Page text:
The diabetes drug Farxiga was the fifth best-selling drug in 2018, at $1.39 billion, 29.5 percent more than in 2017. The growth included a sales increase of 45 percent in Emerging Markets to $336 million. In the first half of 2019, sales of the drug were $726 million, an increase of 14 percent. Emerging Markets sales of Farxiga increased by 31 percent to $206 million, fueled by growth in China. U.S. sales increased by 2 percent to $270 million, impacted by changes in formulary access for competitor medicines. Sales in Europe rose 17 percent to $178 million. In Japan, sales to the collaborator, Ono Pharmaceutical Co. Ltd, which records in-market sales in Japan, increased by 32 percent to $37 million.

No. 6 in 2018 sales was the heart drug Brilinta, which is in the company’s CVRM area. Brilinta generated sales of $1.32 billion, 22 percent more than in 2017. The drug is approved in more than 100 countries for acute coronary syndromes and more than 60 countries for high-risk patients with history of heart attack. Executives say Brilinta delivered consistent quarter-over-quarter growth in 2018 in all regions.

First-half 2019 sales for Brilinta were reported at $$737 million, an increase of 21 percent. Patient uptake continued in the treatment of acute coronary syndrome and high-risk post-myocardial infarction. Emerging Markets sales of Brilinta increased by 47 percent to $217 million. U.S. sales of Brilinta, at $321 million, represented an increase of 24 percent, driven primarily by increasing levels of demand in both hospital and retail settings, as well as a lengthening in the average-weighted duration of treatment, reflecting the growing impact of 90-day prescriptions. Sales of the product in Europe, where it is marketed as Brilique, declined by 1 percent in the half to $171 million.

Symbicort remained AstraZeneca’s best-selling drug in 2018 at $2.56 billion, but is suffering from managed market pricing pressure.

At No. 7 was the respiratory drug Pulmicort, at $1.29 billion, 9 percent more than 2018. The drug continued to deliver strong revenue growth, led by Emerging Markets in which China stood out. First-half 2019 sales were $716 million, an increase of 13 percent. Emerging Markets, where sales increased by 20 percent to $576 million, represented 80 percent of global sales of Pulmicort. Executives say China, making up the overwhelming majority of Pulmicort sales in Emerging Markets, delivered a particularly strong double-digit performance, strengthened by higher demand and underpinned by the impact of AstraZeneca’s support to build capacity in more than 17,000 nebulization centers.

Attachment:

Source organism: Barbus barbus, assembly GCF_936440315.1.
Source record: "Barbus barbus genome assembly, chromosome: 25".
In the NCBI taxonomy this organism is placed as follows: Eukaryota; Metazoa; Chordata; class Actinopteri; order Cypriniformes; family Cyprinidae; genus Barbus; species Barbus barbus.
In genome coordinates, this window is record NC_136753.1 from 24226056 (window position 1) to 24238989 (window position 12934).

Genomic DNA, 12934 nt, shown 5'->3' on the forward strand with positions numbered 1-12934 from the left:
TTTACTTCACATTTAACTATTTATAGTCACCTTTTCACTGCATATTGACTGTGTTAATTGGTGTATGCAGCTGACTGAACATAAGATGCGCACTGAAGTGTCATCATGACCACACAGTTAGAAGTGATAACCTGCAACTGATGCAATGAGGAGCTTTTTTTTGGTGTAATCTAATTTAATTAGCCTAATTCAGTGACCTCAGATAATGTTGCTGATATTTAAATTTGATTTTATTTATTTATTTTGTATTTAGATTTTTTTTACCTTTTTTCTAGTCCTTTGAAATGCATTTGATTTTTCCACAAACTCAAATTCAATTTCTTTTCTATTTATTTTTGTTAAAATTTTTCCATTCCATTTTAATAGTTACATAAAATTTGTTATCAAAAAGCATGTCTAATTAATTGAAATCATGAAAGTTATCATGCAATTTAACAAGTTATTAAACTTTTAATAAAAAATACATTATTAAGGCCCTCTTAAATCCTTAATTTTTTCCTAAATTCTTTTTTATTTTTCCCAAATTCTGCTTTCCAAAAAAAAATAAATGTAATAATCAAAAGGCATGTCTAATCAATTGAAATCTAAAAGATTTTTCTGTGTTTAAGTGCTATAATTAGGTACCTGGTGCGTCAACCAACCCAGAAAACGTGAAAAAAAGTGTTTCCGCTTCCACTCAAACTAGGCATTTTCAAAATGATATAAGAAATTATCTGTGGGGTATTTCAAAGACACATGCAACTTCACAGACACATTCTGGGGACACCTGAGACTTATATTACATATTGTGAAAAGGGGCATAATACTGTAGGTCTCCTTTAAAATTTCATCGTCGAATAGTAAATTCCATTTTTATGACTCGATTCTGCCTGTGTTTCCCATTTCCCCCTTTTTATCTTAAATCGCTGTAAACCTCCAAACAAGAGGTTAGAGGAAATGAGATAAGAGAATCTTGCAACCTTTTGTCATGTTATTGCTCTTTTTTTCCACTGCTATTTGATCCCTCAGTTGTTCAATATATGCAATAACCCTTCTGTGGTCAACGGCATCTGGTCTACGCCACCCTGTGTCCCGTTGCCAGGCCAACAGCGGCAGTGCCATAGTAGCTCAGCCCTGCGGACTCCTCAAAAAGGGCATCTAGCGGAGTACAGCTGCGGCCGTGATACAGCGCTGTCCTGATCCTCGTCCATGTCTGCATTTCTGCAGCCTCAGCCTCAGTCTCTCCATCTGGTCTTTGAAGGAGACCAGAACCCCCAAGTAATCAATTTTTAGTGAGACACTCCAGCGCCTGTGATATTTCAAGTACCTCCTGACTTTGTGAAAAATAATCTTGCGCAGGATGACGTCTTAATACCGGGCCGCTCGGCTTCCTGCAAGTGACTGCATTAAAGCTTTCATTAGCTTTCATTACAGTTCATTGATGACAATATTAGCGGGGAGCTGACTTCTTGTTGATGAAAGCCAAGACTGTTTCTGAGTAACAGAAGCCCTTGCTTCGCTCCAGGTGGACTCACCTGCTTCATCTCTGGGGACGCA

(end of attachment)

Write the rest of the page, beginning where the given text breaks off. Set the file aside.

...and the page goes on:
Remaining at No. 8 in 2018 was the oncology drug Faslodex, with sales of $1.03 billion, 9.5 percent more than in 2017. In the first half of 2019, sales were $521 million, an increase of 4 percent. AstraZeneca executives anticipated increased challenges for the drug in the second half of the year, from additional generic Faslodex competition in the United States.

The company’s ninth best-selling drug in 2018 was the oncology drug Zoladex. Executives say the drug returned to value growth in 2018 following a six-year period of slowly declining sales across Europe and Japan. The growth was based on increased access to medical castration and ovarian suppression, as well as earlier detection and diagnosis in prostate and breast cancers, predominantly in China and the Emerging Markets. Sales grew to $752 million, 2.3 percent more than in the previous year.

During the first half of 2019 sales were $391 million, an increase of 4 percent. Emerging Markets sales of Zoladex increased by 16 percent to $235 million while sales in Europe declined by 4 percent to $65 million. In the Established RoW region, sales decreased by 16 percent to $87 million, driven by the effects of increased competition.

AstraZeneca’s 10th best seller in 2018 was once more another of its “legacy” products, the heart drug Toprol-XL/Seloken. The product generated $712 million, 2.4 percent more than in 2017. Sales of the product in first-half 2019 were $393 million, 4 percent more than in first-half 2018.

In April 2019, a Louisiana state court granted AstraZeneca’s motion for summary judgment dismissing a state court civil complaint filed by Louisiana’s attorney general. The complaint accused AstraZeneca of engaging in unlawful monopolization and unfair trade practices in connection with enforcement of its patents for Toprol-XL, causing the state government to pay increased prices for the drug. The court entered judgment in AstraZeneca’s favor. The state is appealing the ruling.